A very bizarre story, though a scenario more probable than the one with the woman floating in the water with her arms frozen around the dog is that Ann ignored the warnings of the young steward who told her to go up to the main deck, preferring to return to her cabin and go back to sleep. How no one remembered seeing her anywhere is a mystery, and even Mrs. Ryerson, whose husband worked for the law firm founded by Ann's father, never mentioned her as being aboard the ship. It is possible that Ann suffered from an acute case of melancholy, resenting her life as a spinster being carted between the homes of her sister in Paris and her brother in New York. Whether she harbored any sort of suicidal tendencies, and saw the sinking of the Titanic as the perfect opportunity to follow through, is something to be considered.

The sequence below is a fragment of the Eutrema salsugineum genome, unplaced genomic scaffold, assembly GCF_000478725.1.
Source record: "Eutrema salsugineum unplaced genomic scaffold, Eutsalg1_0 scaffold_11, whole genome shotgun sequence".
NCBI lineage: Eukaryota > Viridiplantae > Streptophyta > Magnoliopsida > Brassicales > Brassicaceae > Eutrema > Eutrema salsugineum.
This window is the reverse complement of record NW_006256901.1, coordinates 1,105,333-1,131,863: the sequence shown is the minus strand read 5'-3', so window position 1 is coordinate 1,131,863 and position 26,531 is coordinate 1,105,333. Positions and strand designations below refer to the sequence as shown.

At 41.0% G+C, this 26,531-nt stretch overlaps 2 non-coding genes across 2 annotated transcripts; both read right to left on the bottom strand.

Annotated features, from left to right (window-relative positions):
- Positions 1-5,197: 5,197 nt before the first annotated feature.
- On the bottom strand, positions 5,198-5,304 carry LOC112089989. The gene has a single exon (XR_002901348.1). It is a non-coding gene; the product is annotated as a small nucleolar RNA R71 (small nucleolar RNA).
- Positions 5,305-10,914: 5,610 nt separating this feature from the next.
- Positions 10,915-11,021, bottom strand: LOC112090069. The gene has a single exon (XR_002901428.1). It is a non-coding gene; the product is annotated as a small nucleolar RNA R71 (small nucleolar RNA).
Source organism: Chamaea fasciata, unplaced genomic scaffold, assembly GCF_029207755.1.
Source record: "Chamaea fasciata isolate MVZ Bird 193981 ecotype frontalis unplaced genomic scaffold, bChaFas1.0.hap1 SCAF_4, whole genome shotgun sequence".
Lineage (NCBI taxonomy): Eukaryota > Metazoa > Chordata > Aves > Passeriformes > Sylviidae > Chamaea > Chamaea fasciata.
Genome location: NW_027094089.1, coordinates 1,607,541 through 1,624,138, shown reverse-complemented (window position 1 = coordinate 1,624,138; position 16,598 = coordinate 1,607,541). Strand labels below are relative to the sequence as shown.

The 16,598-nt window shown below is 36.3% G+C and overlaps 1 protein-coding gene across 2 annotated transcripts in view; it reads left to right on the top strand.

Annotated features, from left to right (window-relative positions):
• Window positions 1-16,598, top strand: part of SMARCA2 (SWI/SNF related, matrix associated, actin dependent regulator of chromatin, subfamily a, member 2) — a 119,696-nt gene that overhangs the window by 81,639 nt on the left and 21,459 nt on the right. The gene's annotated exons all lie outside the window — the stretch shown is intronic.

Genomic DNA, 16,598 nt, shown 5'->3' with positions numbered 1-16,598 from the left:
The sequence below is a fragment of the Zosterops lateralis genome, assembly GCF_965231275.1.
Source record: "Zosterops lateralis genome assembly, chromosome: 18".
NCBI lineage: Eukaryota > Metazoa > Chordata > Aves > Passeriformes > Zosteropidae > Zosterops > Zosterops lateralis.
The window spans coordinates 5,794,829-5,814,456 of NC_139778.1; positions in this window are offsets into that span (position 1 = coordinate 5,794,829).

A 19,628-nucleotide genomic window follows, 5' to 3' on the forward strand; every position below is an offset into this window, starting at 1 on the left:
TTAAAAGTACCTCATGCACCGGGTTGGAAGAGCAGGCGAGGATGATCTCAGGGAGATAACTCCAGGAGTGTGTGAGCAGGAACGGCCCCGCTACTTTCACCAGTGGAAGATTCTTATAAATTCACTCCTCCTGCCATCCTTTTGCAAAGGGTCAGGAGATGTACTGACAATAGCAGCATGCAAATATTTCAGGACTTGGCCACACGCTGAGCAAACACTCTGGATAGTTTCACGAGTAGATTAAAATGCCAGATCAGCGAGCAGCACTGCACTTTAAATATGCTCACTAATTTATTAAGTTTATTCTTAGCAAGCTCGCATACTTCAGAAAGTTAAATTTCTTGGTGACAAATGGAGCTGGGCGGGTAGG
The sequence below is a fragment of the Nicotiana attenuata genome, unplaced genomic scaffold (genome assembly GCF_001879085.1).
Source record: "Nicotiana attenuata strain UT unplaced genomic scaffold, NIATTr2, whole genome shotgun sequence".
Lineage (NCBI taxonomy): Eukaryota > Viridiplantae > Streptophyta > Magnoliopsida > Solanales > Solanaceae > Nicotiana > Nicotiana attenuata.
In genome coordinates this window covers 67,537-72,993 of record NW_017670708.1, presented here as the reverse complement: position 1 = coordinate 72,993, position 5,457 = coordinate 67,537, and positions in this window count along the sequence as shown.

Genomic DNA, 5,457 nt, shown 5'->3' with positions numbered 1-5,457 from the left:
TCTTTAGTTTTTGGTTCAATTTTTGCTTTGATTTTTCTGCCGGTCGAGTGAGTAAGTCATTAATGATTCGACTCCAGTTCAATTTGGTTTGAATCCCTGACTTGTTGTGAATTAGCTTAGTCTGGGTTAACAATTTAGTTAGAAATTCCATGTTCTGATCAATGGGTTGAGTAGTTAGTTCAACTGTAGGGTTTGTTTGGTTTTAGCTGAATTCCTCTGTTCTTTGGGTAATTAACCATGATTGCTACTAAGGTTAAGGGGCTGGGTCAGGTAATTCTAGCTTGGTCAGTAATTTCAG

It's funny. I was thinking what a terrific life she had: traveling first class from Paris to New York with great frequency. Yes, it was a time when every woman was supposed to be married, but of course not every woman was, for any number of reasons.People see things such different ways, don't they? I get the feeling she probably very much wanted to live.